character x people

The Difference Between Awesome Characters and Awesome People

By on July 10, 2014 . Category Column

“Character develops itself in the stream of life.

– Johann Wolfgang von Goethe


What makes an awesome character?  There are a lot of differing opinions on what traits come together to make characters that are well-loved, and many a writer has struggled at length with the character development.  Really, think how easy plot is next to characters.  Plot is just a bunch of stuff that happens, hopefully with some organization or flow.

But character?  That’s a whole ‘nother challenge.

Because here’s the catch:  An awesome character might be strong, smart, funny, complicated, troubled, flawed, deep, emotional, or any other combination of positive and negative traits.

But what is an awesome person like?

Think of a person you like or admire.  You probably would describe them in much the same way—strong, smart, funny, whatever—but what are they actually like as a person?  How do those traits manifest in real life?

Because we’re not writing characters in a story.  We’re writing people in their lives.  You have to account for who and what and how they were long before the book started, and who and what and how they’ll be long after the book finishes (uh…assuming they survive, which many characters don’t).

Think about their life outside the plot of the book.  Maybe it’s a romance novel, but the characters better have something going on in their lives besides falling in love and admiring the other’s appearance.  What are their goals, hobbies, aspirations, fears?  What traumatized them as a child?  Where did they go on vacation as a kid?  What skill did they try and fail to master?

The difference between awesome characters and awesome people is that, while awesome characters are fun, or cool, or enjoyable to read about…awesome people make you want to actually hang around them.  You care.  You want to be part of their life.  Go on Tumblr and look through any devoted fandom—Doctor Who, Sherlock, Avengers, etc.—and you’ll find a huge collection of fans talking about how they just want a show/movie of their favorite characters running around, doing random things, having fun, playing pranks, and so on.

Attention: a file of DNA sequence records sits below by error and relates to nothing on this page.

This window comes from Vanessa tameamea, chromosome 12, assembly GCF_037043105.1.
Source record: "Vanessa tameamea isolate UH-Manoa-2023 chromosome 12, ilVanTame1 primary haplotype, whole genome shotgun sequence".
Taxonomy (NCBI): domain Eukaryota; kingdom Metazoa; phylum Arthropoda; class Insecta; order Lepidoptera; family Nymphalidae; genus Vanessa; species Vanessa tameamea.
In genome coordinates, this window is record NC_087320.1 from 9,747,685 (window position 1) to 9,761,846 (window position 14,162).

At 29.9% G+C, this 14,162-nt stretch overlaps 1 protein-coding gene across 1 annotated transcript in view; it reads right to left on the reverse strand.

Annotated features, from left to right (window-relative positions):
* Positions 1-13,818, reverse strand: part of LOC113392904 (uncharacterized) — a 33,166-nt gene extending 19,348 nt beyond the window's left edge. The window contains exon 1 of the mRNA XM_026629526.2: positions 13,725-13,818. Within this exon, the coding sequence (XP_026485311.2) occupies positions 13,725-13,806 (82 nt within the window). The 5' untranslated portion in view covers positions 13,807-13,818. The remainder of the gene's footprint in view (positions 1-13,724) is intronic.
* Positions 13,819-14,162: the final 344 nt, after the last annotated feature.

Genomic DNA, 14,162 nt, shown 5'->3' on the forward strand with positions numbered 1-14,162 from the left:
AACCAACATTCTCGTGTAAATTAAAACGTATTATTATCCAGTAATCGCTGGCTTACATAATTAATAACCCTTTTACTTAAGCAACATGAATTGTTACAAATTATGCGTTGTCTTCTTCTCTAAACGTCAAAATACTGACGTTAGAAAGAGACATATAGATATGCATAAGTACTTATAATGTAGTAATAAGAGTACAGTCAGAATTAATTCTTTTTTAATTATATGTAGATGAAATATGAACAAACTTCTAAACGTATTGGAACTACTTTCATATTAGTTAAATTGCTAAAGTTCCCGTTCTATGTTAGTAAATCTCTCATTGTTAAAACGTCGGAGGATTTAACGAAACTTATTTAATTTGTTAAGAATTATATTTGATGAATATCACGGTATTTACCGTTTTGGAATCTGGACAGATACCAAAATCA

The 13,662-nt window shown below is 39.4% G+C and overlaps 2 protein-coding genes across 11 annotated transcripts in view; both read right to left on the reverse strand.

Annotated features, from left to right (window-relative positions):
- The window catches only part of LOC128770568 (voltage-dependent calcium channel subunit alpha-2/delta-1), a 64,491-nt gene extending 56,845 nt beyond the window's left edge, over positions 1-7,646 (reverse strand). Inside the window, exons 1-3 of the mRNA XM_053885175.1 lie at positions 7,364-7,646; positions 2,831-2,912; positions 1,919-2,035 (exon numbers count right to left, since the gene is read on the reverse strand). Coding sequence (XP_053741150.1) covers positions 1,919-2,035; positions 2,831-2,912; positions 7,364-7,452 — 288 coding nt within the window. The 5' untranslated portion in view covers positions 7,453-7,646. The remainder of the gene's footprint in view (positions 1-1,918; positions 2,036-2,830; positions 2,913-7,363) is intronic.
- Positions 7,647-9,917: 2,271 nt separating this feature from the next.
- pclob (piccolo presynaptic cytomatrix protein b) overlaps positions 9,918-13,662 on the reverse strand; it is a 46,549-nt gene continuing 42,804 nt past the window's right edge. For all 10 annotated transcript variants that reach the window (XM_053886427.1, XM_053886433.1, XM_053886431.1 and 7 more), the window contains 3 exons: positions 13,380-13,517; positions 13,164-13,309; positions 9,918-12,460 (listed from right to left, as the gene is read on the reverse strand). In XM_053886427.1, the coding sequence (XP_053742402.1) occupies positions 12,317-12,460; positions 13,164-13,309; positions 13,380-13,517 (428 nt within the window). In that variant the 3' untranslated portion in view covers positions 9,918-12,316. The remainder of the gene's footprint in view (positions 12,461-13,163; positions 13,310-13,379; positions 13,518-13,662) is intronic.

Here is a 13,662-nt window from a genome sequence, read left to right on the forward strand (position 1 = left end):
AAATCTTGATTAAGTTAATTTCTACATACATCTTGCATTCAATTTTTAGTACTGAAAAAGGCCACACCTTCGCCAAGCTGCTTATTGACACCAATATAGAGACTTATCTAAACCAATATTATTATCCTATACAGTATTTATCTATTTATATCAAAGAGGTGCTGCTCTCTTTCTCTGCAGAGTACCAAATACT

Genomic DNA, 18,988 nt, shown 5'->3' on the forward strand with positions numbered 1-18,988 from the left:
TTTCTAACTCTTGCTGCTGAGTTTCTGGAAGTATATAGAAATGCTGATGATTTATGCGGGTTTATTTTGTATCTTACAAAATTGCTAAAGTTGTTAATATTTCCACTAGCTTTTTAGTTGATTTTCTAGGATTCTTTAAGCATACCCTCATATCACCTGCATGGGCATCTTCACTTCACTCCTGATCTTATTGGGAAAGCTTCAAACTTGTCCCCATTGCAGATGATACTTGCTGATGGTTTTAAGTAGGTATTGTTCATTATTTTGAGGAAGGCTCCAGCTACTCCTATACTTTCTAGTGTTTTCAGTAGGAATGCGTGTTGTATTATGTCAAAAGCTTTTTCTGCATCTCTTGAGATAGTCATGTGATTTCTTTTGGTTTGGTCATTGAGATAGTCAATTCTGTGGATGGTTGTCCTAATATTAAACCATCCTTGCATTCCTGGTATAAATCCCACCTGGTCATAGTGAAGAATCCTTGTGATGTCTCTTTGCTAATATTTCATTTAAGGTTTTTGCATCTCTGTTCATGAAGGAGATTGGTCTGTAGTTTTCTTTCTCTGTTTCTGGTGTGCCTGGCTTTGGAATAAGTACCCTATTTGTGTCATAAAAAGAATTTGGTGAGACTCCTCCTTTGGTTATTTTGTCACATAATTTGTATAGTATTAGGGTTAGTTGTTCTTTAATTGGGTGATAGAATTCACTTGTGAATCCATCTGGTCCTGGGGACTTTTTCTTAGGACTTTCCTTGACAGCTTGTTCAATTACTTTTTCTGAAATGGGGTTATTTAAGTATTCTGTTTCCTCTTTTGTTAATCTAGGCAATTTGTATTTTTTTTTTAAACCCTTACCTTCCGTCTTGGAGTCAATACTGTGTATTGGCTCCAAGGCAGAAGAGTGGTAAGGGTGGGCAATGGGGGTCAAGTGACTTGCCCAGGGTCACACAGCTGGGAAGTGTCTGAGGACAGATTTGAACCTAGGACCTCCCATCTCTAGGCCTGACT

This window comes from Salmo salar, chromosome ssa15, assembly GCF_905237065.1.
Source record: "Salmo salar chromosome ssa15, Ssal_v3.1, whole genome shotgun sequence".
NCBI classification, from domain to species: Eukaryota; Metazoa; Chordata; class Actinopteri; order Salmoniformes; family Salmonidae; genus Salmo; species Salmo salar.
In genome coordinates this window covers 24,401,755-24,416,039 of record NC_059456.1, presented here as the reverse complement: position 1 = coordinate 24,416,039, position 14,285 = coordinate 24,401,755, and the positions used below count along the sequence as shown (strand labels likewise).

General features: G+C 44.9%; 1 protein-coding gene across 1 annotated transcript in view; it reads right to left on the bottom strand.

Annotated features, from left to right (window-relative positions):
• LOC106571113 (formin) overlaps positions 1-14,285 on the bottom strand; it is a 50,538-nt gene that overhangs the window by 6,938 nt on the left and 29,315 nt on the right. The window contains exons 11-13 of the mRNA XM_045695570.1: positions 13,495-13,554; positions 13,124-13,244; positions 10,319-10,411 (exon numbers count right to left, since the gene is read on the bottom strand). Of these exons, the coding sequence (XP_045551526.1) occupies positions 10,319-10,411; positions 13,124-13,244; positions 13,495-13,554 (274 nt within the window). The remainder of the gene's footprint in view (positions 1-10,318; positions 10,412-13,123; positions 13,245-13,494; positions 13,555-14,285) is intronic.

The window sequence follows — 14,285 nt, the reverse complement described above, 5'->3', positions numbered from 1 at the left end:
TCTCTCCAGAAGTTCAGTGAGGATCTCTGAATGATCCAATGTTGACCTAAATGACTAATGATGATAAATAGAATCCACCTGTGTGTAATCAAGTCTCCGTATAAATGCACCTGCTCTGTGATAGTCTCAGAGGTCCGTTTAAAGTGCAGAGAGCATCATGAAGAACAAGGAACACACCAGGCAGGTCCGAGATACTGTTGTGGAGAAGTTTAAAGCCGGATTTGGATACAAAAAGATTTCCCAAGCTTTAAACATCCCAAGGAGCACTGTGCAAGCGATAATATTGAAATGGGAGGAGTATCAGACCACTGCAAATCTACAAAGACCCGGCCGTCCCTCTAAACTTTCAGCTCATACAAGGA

If you’re going to write a story that anyone cares to read, you need characters that inspire this level of love.  I’ve written about this before, but honestly, it’s so important it can’t be said enough.

You’ll know you’re on the right path when you start saying things like, “This character would never say that,” or “Man, that is so this character,” even when you’re away from your manuscript.  And you’ll definitely be on-track when they start writing themselves and you feel like you no longer have any say over what they do/say and how they behave/think.

And keep in mind:  If you want to create a world that people will get sucked into—and characters they’ll love long after they’ve put the book down—you’re going to have to make sure that your characters aren’t characters at all, but rather real, genuine people.

No one gets attached to fictional characters.  We get attached to people who live in books.


What’s the best way to make a character leap off the page and take on a life of their own?  How do you accomplish this?


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